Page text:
Dont Look Back

In 1976, Pennebaker began his professional and personal relationship with Chris Hegedus. Hegedus, a camera operator at the University of Michigan Burns Unit, moved to New York in the mid-70s and began making avant-garde art films before meeting Pennebaker. During their twenty-year partnership, the two filmmakers have made scores of rock and jazz music films and several political documentaries including, The Energy War (1978), Town Bloody Hall (1979) and The War Room (1993). Many of these, including their most recent film, Moon over Broadway, a documentary on the production of a Broadway musical starring Carol Burnett, were screened at the festival.

Pennebaker is a seminal figure in modern American documentary filmmaking, and credited, along with Richard Leacock and Albert and David Maysles, as a founder of “direct cinema.”

“Direct cinema” emerged in the 1960s out of new developments in filmmaking technology. Lightweight, professional-quality 16-mm cameras and new sound recording equipment provided new mobility and high quality on-location sound. The invention of crystal synchronization in 1960 and later radio microphones made it possible for the camera and sound crew to cast off the restrictive cables that had tied them together like Siamese twins and hampered their movement. The invention of high-speed colour film in the late sixties and multi-tracking sound editing equipment further revolutionised documentary filmmaking.

“Direct cinema” provided a realism, honesty and immediacy not previously seen in documentaries. The new genre was defined not just by its technical finesse but a different aesthetic—its non-interventionist approach. There was no commentary or voice-over narration—people and events spoke for themselves. This to a great extent directed the evolution of each film.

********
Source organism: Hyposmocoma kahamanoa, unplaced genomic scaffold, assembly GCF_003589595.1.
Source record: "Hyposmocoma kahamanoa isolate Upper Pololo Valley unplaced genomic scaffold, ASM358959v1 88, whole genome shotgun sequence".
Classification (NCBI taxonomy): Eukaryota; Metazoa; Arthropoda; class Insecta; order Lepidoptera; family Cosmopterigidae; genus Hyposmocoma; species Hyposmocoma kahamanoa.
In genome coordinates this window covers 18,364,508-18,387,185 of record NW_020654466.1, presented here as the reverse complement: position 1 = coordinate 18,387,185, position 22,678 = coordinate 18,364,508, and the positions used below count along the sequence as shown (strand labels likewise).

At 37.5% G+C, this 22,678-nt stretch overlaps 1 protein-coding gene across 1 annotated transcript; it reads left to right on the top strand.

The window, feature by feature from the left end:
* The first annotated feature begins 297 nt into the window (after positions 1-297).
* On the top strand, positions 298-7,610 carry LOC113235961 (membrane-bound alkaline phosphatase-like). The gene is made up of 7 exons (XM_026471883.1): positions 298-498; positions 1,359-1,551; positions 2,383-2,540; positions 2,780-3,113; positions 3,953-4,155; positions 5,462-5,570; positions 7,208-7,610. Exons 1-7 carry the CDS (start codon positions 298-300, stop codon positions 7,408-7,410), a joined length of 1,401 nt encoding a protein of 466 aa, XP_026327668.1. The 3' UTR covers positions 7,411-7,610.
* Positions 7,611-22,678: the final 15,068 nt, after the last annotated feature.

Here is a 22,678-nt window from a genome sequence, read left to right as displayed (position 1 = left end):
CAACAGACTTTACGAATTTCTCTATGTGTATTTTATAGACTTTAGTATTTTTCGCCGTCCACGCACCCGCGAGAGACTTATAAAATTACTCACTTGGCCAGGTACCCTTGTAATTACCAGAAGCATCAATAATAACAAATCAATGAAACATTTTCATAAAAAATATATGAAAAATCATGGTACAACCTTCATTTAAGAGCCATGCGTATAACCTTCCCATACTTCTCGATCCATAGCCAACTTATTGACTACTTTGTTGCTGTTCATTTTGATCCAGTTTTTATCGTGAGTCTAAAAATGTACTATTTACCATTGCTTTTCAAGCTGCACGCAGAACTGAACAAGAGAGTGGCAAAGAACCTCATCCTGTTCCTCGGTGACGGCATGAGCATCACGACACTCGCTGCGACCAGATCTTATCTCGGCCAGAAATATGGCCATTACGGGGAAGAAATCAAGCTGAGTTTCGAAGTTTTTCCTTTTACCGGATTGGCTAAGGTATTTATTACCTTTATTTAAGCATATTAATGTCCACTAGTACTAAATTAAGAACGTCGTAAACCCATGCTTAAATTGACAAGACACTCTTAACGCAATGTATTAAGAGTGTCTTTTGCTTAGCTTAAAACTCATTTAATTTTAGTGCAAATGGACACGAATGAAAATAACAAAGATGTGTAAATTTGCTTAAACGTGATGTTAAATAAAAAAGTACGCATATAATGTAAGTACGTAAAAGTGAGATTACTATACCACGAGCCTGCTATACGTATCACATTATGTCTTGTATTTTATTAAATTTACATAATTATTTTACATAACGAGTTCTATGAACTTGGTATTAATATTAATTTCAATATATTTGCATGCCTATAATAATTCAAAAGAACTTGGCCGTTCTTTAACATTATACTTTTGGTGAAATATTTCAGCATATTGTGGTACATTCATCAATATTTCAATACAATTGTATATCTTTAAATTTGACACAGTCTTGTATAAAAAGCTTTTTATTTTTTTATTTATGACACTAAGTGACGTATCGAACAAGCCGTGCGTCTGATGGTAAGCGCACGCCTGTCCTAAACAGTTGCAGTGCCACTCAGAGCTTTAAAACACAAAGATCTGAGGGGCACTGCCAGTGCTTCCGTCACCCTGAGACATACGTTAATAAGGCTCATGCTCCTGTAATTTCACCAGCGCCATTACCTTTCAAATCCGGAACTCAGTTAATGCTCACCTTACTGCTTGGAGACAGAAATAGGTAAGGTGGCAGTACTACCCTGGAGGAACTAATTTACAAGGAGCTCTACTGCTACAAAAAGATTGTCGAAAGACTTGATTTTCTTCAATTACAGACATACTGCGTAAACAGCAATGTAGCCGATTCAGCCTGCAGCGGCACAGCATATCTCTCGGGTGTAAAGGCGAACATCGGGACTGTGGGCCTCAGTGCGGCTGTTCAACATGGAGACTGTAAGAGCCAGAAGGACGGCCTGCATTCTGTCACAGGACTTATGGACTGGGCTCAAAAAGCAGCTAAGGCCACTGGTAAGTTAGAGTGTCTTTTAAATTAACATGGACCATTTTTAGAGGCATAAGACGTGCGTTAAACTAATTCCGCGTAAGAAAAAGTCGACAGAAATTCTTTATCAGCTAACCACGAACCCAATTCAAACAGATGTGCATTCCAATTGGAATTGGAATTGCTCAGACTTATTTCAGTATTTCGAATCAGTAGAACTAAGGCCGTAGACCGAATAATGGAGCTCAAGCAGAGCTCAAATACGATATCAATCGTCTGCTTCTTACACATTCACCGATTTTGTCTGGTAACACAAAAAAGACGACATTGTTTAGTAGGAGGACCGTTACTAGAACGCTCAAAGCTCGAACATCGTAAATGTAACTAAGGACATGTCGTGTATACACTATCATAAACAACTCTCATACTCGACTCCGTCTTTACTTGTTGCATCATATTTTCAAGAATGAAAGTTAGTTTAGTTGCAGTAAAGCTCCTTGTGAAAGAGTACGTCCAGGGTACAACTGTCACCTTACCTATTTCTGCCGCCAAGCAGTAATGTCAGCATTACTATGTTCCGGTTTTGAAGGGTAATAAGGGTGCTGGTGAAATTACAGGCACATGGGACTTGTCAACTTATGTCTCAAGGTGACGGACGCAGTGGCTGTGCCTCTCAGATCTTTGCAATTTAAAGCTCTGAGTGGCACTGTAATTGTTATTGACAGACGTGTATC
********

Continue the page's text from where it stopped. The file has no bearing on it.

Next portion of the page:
Pennebaker and Hegedus introduced each of their films at the festival. I asked Pennebaker at one screening to comment on his first film, Daybreak Express:

Daybreak Express

“After I graduated from college, having done an engineering degree, I went back to my early sources—my records—and decided I would start making films with this music. I had no exact idea of what I wanted but I’d collected a lot of 78 jazz records in my youth. All the best jazz players were from Chicago but they were never played on the radio, so in order to hear them you had to buy what was known as ‘race records.’ RCA labelled these with a yellow label. You could get them for a nickel.

Daybreak Express was my first film and was based on a Duke Ellington record. I knew Duke very slightly through a friend and I showed him the film. He said, ‘kid, you can have the record.’ In fact, he arranged with RCA for that.

“The film was made with a certain amount of youthful exuberance. It’s a short film, only five minutes, and is a ride on the elevators in the New York subway. The subway was laced with these elevators and wonderful pictures of laughing girls running through the snow and other images. It was just such an amazing collection of 20th century craziness.

“After I’d shot the film I didn’t know what to do with it. It was shot on drugstore film that you buy over the counter and I didn’t know how to edit properly or anything. So I had the film around for many years and would show it on a projector and play the record. When Ricky Leacock and I went into business we decided we needed an official film to release and so we put Daybreak Express on 35mm.